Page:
Sri Lanka bank credit soars to new historic high amid heavy money printing
ECONOMYNEXT – Sri Lanka’s bank credit to private sector, state enterprises and central government had soared to a new historic high of 172.8 billion rupees September 2015 more than doubling from a month earlier heavily re-financed by printed money, official data show.
Sri Lanka’s rupee also collapsed from 134 to 141 during September as an attempt was made to ‘float’ the rupee with reduced interventions, which failed as more money was printed by rejecting bids for weekly Treasury bill auctions and repaying maturing bills with printed money.
Central Bank credit or printed money injected in the system was 79 billion rupees during the month, data showed, taking the total up to 323.5 billion rupees. Central Bank credit was up 138 percent from a year earlier.
Credit to private sector rose to a never before seen high of 87.5 billion rupees in September, up 22.2 percent a year. When the Central Bank reject bids to Treasuries auctions and repay them with printed money, the banking system gets ‘deposits’ created out of thin air.
During the 2011/2012 balance of payments crisis, the highest private credit creation was only 63.2 billion rupees.
The new cash allows banks to give more credit than the deposits generated, generating excess domestic demand and imports and forcing the excess money to be mopped up by currency defence. If interventions are reduced, the currency will collapse.
Despite a policy rate cut to manipulate interest rates by the monetary authority in April and injecting rupee reserves into the banking system by repaying Treasury bills to enforce it, some banks have raised their deposit rates to get real deposits to finance credit.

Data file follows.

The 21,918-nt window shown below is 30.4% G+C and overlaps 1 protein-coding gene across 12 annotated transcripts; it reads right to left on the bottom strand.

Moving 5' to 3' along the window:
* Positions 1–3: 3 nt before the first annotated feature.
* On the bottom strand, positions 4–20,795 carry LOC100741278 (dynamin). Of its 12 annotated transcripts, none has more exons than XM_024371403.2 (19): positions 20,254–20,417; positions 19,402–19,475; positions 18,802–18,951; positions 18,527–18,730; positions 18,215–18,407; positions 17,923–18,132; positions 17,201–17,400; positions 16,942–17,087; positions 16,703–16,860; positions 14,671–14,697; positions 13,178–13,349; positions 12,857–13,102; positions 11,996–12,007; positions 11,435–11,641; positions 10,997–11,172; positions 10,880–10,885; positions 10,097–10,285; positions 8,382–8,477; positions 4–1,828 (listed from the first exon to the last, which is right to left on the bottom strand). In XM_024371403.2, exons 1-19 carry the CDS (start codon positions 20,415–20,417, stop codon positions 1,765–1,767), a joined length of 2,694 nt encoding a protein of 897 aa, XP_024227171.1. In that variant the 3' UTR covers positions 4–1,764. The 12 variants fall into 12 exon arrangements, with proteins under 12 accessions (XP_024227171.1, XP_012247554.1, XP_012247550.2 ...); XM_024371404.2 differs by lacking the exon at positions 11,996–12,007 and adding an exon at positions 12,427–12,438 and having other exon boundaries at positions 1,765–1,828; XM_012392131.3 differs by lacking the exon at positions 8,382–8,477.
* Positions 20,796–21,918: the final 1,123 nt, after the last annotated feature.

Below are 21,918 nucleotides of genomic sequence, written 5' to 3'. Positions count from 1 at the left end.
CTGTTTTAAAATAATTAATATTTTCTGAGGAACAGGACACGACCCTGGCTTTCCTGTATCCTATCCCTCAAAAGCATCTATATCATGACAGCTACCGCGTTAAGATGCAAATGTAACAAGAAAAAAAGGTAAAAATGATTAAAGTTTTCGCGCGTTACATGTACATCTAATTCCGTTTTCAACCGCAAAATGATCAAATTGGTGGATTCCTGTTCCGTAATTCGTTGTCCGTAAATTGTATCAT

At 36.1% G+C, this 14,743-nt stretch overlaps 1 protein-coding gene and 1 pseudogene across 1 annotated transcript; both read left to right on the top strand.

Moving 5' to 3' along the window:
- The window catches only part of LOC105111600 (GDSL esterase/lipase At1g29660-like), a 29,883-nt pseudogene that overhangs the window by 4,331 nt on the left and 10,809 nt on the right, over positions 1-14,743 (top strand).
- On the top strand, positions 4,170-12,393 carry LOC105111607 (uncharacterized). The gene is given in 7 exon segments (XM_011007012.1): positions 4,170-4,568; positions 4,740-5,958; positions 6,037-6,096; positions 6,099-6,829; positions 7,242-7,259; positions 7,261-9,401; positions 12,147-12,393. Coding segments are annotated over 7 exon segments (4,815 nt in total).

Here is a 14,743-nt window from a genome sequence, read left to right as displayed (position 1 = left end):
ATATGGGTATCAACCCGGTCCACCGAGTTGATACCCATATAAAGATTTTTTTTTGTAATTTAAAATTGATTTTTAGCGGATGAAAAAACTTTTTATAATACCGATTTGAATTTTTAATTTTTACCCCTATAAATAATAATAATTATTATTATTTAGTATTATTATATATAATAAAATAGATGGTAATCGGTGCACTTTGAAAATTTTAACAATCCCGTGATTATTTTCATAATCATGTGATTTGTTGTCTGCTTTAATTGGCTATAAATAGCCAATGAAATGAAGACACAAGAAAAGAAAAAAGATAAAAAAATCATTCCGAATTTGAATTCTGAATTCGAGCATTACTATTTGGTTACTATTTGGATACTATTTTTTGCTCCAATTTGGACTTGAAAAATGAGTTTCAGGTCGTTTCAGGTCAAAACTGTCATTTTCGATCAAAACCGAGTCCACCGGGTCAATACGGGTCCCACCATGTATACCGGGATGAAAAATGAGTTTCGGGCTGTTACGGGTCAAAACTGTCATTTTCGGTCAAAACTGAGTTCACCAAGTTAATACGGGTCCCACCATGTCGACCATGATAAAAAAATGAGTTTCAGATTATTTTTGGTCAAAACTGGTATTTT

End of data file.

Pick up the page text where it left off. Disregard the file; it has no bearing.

Credit to central government also rose 42.4 billion rupees to 1,777 billion rupees, up 28 percent, central bank data showed.
Loans to state enterprises also rose 42.5 billion rupees, 525.3 billion rupees, up 44.4 percent from a year earlier.
During this time the Central Bank kept rates down, injecting cash in the banking system outside the overnight policy rate system through a ‘quantity easing’ exercise similar to term reverse repo auctions by repaying maturing Treasury bills with printed money.
Analysts have called for the central bank to be abolished in favour a currency board or at least to reform it so that the agency cannot intervene in Treasury bill markets, make profit transfers or give provisional advances to the Treasury when credit growth is positive.
Critics say the Central Bank had destroyed the currency since it was created in 1951 and systematically wages and capital and taking away the incentive and means for private business to invest and boost labour productivity through unsound money. (Colombo/Dec09/2015)